I was recently watching an episodic television show where the mystery of the week was that bodies appear to be going missing, and it turns out that they’re being stolen by a Chinese national. I immediately knew exactly where this was going — the only place it could go, really, on a majority-white show in a country that likes to ferret out ‘weird’ cultural practices and then turn them into something abhorrent and criminal.
I wasn’t wrong: The entire plot revolved around stealing bodies to send back to China for spirit marriages.
White Westerners seem totally luridly fascinated with spirit marriages (also sometimes called ghost marriages), in which people are posthumously married for a variety of reasons ranging from a desire to solidify an engagement agreed upon before death to wanting to address family superstitions. Sometimes one party is dead, sometimes both are. The version of the story that people can’t get enough of is one about young men who die alone and are paired through ‘matchmaking’ with dead women who can serve as their spirit brides. While people associate them with China, many cultures throughout history have had some version of this practice.
We are supposed to find this, I think, weird and creepy and kind of gross. It’s definitely leveraged for the squick factor and when it comes up in Western pop culture, it is almost always in the context of dealing in the bodies of nubile young women for dead Chinese men. It’s presented as an archaic and backwards cultural practice that only strange, backward people would engage in, because it’s not modern and cool and something that ordinary people do. It’s further evidence of cultural insufficiency, presented alongside footbinding and ancestor altars as a sign of primitivism.
I was supposed to see this storyline as further evidence that the bad guy was bad (which he was), because he participates in this bizarre cultural practice that nice normal people don’t engage in. And the story got me thinking about all the times I’ve seen spirit marriages used to either add colour to a bad guy, or create a sense of titillation for white viewers. Here, look at this weird thing that strange people do, because they aren’t normal. It’s either gross and bad or weird and fascinating, a ‘glimpse into another culture.’ This is the business of outliers and freaks, people who cannot be trusted to be nice, ordinary, regular people.
This kind of ‘unfamiliar and therefore weird cultural practice as a shorthand for badness’ thing comes up a great deal, and this episode got me thinking about the places I’ve seen it used. How people of colour and people of non-white, non-Western backgrounds show up extremely rarely, and when they do, they’re often laden with stereotyped cultural trappings. These things are used to rough in the edges of their characters as though knowing that someone sought a spirit wife for her dead son tells me something deep and complicated about her. Often, these things are cobbled together in ways that contradict and don’t even make sense, as though a mish-mash of cultural practices can totally build up a character.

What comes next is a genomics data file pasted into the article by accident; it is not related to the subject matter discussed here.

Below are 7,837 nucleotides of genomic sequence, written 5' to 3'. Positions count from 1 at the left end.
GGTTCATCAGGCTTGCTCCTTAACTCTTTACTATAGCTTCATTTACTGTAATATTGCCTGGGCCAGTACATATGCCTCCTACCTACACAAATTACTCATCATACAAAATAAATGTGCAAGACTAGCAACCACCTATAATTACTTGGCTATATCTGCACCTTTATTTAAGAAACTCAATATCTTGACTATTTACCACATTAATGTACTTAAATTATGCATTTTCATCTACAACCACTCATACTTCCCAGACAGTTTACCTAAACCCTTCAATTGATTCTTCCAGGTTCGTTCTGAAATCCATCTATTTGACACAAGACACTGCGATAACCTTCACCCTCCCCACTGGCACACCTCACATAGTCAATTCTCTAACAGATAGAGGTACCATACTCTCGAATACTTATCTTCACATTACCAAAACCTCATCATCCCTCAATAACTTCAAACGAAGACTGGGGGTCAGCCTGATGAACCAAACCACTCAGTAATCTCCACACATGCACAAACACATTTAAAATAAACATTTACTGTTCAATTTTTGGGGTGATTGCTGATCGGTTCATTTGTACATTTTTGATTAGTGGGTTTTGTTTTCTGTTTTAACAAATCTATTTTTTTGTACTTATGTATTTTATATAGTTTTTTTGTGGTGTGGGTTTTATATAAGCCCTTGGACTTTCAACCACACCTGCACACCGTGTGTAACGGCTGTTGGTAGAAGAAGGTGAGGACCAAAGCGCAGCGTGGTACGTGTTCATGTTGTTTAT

Giving people uniform, dull, boring backgrounds that reflect the same cultural experience isn’t good storytelling and I wouldn’t ask anyone to tell stories and build characters that way. Drawing upon a character’s cultural background, though, requires really even, thoughtful research and a sense of responsibility. You have to know where a character is from, you have to know more about that character’s family, social, and class history, you have to be willing to do the work. You can’t just pull a random stereotype and use it to hang an entire character on, because aside from being racist, it’s bad, lazy storytelling.
All cultures do things that are weird and interesting and sometimes a little abhorrent to other cultures. ‘Body Ritual Among the Nacirema,’ Horace Miner’s startling and seminal work from 1956, puts this in sharp light. It’s possible to explore these things thoughtfully and with care, and with an eye to cultural imperialism and who dominates in society, and in so doing to tell great stories about interesting, multifaceted people. It’s also possible to cherrypick the ‘weird stuff’ and tell a very slanted, uncomfortable, untrue version of history, one in which certain ways of being and thinking remain privileged and superior.
When we rely on random samplings of ‘weirdness’ to add colour to characters, we also tend to reinforce stigmas. When a bad guy is arranging spirit marriages, you take away the notion that this practice is very strange and unsettling and why would anyone do that, but you also carry away the attitude that this is bad. Bad people do this, and it is evidence of their badness. And you add that little kernel to your body of knowledge filed under ‘China’ and also ‘spirit weddings,’ because it may be the first and only time you see it in pop culture, depending on the kind of pop culture you consume. From there, it starts to, so to speak, haunt you. It’s the thing you immediately think of when this subject comes up, oh, yeah, the bad guy on that one episode of that show was doing that.
Creators consciously seek out ‘weird stuff’ to make their content feel more compelling and interesting, but they aren’t so quick to take responsibility when their content is not made more interesting, but more troubling, through their creative decisions.
Image: Hell Money, toby, Flickr